I picked up Elena Ferrante’s The Days of Abandonment’ absent-mindedly while in McNally Jackson in Soho. At first it seemed an unlikely choice. A book about a Neapolitan woman living in Turin who is told by her husband that he is leaving her for another woman.
This news is devastating enough for any person but for the heroine of Ferrante’s novel it is cataclysmic and sends her into a spiral of hatred fear and self-loathing.
What’s makes the book so fascinating is its coruscating honesty and passion. Ferrante doesn’t put a positive gloss on her heroine’s collapse. Olga attacks her husband in the street; she is spiteful to neighbors, her old friends, even her children. She seems at times almost overcame with bitterness or too distracted to actually function in the real world. At one point her daughter stabs her in the leg with a pair of scissors but she is too out of it to realize until she sees the gaping wound.
There is something monstrous about her, as if the love she felt for her husband has been eviscerated and replaced by pure hatred. She is poisoning herself with her feelings and seems to be powerless to stop it. Perhaps her most terrifying fear is that she becomes like the’ poverella’, a woman she remembers from her Neapolitan childhood. The ‘poverella’ was so-called because she suffered the terrible fate of having her husband leave her for another woman. Eventually she becomes a sad and dejected object of pity and takes her own life. She haunts Olga, metaphorically and literally (at one stage she starts hallucinating the woman in her apartment)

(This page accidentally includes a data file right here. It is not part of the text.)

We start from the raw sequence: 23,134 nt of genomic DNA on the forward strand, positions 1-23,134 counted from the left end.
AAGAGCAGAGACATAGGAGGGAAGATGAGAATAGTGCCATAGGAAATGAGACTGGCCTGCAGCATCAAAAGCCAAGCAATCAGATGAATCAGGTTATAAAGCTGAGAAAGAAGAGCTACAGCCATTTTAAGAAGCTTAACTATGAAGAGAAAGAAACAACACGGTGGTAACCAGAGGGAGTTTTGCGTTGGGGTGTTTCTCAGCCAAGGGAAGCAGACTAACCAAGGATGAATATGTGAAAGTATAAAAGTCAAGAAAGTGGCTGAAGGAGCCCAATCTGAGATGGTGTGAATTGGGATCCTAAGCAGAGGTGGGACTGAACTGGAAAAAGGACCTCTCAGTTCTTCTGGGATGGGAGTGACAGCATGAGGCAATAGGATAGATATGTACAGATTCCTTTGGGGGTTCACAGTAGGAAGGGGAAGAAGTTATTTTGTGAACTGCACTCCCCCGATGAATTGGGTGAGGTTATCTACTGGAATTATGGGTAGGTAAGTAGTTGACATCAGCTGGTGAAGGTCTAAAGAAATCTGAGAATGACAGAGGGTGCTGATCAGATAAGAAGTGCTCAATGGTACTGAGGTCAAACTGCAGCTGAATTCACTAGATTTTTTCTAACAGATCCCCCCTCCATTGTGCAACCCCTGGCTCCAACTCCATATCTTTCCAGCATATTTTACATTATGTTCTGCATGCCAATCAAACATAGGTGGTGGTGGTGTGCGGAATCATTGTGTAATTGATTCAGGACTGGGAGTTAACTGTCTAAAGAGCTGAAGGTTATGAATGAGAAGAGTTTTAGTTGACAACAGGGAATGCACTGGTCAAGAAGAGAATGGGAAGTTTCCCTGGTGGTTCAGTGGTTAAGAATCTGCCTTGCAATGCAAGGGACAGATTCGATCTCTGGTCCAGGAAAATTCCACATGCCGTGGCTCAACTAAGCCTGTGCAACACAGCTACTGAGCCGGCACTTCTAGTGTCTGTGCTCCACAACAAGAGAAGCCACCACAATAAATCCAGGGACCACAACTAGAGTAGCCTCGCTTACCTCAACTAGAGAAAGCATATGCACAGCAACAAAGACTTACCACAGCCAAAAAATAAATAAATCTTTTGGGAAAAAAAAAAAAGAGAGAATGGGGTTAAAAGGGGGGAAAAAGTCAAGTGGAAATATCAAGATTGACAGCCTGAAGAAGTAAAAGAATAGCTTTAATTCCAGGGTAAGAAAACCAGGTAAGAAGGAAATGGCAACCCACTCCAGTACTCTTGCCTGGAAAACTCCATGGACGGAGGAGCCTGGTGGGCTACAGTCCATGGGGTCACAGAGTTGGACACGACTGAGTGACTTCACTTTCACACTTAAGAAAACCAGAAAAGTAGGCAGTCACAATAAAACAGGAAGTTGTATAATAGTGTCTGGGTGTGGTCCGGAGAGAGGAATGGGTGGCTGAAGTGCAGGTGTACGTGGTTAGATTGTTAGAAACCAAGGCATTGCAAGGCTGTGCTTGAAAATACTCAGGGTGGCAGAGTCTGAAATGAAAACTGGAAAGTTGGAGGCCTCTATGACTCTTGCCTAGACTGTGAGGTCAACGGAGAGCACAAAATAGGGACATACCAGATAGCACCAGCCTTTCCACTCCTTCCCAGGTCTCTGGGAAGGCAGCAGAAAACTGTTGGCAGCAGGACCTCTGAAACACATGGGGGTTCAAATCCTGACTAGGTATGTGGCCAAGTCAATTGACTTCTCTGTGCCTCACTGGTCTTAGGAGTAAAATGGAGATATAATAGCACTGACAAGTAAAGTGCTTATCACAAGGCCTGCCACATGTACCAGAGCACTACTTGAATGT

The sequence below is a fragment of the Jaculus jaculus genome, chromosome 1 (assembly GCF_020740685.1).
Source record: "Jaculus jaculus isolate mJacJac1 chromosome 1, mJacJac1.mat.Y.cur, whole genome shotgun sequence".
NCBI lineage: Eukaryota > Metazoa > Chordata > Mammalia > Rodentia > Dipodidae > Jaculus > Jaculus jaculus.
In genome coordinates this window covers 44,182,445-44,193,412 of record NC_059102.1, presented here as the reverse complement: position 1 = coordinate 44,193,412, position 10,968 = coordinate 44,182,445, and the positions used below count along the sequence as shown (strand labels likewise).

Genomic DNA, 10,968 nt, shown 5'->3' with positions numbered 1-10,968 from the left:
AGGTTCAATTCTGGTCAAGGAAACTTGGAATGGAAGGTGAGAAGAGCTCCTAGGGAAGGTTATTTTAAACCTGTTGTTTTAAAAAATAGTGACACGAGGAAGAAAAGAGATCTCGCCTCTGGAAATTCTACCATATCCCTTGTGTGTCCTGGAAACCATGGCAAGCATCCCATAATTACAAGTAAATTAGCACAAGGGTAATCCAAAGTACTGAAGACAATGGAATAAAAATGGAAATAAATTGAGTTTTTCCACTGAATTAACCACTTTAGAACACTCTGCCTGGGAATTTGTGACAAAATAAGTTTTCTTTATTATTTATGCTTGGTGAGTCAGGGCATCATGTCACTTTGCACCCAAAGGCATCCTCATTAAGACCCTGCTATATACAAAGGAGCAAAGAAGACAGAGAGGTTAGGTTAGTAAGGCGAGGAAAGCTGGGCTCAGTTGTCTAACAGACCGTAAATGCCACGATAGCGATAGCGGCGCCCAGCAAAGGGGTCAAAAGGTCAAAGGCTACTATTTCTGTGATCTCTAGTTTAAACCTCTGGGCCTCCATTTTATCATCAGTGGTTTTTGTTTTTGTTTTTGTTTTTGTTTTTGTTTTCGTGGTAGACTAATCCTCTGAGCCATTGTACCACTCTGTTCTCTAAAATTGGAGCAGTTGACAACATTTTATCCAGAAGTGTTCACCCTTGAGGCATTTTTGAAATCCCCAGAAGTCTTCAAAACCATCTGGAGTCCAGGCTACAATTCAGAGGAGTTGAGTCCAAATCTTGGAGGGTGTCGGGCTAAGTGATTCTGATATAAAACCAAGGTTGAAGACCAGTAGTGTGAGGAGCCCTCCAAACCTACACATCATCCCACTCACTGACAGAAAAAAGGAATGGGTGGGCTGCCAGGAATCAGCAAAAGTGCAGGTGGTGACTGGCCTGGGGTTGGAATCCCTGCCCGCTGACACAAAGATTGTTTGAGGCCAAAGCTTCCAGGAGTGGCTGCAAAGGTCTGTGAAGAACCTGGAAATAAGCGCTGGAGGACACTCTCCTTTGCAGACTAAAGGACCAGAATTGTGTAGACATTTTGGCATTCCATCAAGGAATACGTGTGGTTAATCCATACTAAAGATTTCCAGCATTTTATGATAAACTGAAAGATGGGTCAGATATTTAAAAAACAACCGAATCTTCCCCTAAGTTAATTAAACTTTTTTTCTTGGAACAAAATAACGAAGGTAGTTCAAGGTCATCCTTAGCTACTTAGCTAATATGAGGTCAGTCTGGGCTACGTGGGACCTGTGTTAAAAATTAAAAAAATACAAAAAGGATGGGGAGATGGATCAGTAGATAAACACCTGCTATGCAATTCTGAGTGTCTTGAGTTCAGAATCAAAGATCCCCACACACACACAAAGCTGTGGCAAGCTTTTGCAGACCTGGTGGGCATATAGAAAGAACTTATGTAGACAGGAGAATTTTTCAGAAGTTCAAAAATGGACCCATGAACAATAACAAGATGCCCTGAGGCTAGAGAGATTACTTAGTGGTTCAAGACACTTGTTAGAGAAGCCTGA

Yet as the novel progresses we come to see that all this emotion is not self-destructive but cathartic. It’s almost as if she has an illness and her anger is the fever that needs to work itself out of her body for her to be cured.
Indeed this idea physically manifests it self in a scene near the end of the book when the family dog is poisoned and her son suffers a severe virus.
The dog dies, the son recovers and from this point so does Olga. For once the love she felt for her husband has vanished, the hate can leave too and she can move on with her life.
In the end the novel is upbeat. The ending sees her find not just herself but love in the form of her neighbor, a musician.
It’s one of those happy endings that is totally justified by the previous action. After all Olga has won. She has beaten her demons and those of a sexist society by facing them like a mighty warrior. It’s noticeable how fearless and combative she is during much of the novel, almost as if she were a mythical Homerian hero defeating magical creatures.
I can imagine this would be a very popular choice with any woman who’ve been through a traumatic break up but as man I still found it to be a compelling, if sobering, read.